On 11/5, Twilight Sad releases No One Can Ever Know: The Remixes via Fat Cat. They’re sharing a teaser track, a remix of “Sick” by our favorite Ghostly electronica artist Com Truise. Check out the SoundCloud embed below.
America is electronic musician Dan Deacon’s third full length recording, and his first for the Domino imprint. It would be easy for someone uninitiated with Deacon’s previous work to assume that this is a “rah-rah” type of artistic statement, but those familiar with his usually dense and sometimes frenetic music are forgiven if they wondered if there was some tongue in cheek joke intended by the title.
There’s not: Deacon intends the album to be an exploration of his experiences as an American, albeit one of a more left-leaning, even countercultural, mindset than the artists who are usually found putting “America” in their albums’ titles. According to recent interviews, including one in the New York Times, Deacon’s initial response to the post 9/11 era was to feel disassociated from his national identity. Over time, realizing that, despite wrestling with or flat out rejecting many of the Bush era’s policies and value systems, and some that have persisted under the current president, Deacon found that he couldn’t escape an association with his country of origin, even when travelling abroad. America is a musical work based on this reintegration experience.
A somewhat puzzling aspect of the Times profile linked above: it emphasizes a narrative of Deacon as a burgeoning contemporary classical composer that seems to soft pedal his formidable capacities as a creator of effusive, if at times knotty, electronica by making it sound as if this aspect of his work might be moving into the rear view mirror. To be sure, Deacon has a sheepskin from SUNY Purchase in electronic music composition and credits on crossover events such as Merkin Hall’s Ecstatic Music series. That said, there’s no need for an either/or juxtaposition. Even in the midst of the album’s formidable “B side,” a four movement suite titled USA, Deacon hasn’t left his beats at home. What he’s done instead is to integrate them into a fabric that gives a nod to the wide dynamic spectrum of concert music and incorporates some of its instrumentation into a porous, even shape shifting, musical fabric. These are songs writ large, with an artist gaining greater depth of awareness, exploring nuances of arrangement, and striking a pose that serves as a sharp contrast to any homegrown jingoist ideas about music-making.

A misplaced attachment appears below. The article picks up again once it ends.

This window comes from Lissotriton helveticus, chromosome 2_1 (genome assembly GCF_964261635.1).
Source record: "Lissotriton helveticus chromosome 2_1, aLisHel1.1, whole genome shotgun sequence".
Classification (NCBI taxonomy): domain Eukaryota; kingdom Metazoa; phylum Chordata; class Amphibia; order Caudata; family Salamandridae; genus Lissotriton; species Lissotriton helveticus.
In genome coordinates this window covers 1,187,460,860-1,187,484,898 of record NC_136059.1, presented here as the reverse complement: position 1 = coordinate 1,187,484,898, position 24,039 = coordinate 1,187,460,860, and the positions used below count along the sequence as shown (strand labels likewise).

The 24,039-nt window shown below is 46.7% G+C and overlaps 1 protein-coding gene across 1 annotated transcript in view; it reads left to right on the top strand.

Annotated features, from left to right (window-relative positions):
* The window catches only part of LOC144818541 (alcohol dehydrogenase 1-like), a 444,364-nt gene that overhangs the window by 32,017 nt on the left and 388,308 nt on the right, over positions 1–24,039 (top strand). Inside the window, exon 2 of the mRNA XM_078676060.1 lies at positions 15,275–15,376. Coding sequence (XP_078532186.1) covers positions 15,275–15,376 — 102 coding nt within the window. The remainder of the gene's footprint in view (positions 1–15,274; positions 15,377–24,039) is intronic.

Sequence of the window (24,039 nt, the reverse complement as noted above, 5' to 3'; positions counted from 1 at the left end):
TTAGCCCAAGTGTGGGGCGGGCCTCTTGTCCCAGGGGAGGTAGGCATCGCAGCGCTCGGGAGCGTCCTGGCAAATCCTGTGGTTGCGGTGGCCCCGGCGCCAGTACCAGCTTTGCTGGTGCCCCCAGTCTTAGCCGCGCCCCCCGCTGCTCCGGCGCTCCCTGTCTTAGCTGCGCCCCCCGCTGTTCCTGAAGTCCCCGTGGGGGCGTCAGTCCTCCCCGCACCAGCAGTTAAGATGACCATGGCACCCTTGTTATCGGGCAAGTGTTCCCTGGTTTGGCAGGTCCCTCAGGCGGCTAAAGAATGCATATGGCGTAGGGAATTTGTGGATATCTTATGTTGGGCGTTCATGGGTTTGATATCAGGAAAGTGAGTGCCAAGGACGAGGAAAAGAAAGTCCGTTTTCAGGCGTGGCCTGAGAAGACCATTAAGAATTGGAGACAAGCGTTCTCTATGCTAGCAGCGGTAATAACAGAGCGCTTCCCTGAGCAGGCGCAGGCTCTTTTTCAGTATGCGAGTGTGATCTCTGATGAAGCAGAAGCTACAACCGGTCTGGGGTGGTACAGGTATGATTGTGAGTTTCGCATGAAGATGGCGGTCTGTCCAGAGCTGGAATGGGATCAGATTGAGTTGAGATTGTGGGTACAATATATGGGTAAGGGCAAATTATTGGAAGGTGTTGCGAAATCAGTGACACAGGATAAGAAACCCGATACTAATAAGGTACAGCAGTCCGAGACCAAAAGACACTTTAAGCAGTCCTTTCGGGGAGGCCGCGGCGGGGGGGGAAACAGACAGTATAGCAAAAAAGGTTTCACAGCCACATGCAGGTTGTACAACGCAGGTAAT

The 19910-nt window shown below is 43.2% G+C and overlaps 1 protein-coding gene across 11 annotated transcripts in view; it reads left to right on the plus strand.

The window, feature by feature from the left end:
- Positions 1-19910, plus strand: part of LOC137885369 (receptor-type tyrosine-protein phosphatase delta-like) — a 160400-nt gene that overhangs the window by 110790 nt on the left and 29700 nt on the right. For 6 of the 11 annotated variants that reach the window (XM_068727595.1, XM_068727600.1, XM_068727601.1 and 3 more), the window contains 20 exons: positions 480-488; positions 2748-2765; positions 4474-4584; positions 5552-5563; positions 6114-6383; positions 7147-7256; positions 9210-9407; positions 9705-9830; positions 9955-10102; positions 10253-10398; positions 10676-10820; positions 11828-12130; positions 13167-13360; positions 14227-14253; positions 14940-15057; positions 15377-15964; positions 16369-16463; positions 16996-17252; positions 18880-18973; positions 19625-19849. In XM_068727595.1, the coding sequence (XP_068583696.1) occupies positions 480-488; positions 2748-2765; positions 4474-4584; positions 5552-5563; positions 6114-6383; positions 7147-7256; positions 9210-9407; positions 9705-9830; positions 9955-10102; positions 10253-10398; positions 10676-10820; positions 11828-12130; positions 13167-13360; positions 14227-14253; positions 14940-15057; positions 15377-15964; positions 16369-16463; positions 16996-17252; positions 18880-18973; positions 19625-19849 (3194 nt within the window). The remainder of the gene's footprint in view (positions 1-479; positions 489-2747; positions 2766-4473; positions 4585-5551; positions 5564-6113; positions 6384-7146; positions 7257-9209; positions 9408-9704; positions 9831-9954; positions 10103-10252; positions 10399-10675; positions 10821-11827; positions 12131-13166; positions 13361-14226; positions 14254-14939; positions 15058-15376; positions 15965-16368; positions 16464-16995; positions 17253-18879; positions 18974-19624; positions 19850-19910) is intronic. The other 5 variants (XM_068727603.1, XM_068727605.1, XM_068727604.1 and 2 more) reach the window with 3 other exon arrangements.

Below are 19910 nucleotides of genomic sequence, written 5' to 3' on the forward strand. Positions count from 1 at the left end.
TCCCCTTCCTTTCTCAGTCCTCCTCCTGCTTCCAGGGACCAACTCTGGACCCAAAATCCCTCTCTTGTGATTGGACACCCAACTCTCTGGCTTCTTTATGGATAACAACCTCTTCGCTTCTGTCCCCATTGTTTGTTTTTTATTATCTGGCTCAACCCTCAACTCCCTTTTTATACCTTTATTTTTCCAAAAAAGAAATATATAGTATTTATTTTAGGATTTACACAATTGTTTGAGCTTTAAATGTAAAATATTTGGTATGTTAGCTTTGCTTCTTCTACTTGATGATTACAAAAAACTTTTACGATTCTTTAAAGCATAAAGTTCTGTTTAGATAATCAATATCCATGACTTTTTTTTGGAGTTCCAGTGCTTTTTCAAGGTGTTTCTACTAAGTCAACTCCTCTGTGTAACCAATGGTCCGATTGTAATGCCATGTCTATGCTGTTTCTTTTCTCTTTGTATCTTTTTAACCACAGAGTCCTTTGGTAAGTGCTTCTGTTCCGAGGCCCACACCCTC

Alongside the release of America, Deacon has also released a free Dan Deacon app. Featuring a synthesizer loop program, spectrogram, dB meter, and links to other Deacon activities, it’s a fun addition to one’s smart phone or tablet. I’m lobbying for the designers to add the ability to take a picture of the spectrographs you create, which would make it very useful for composers.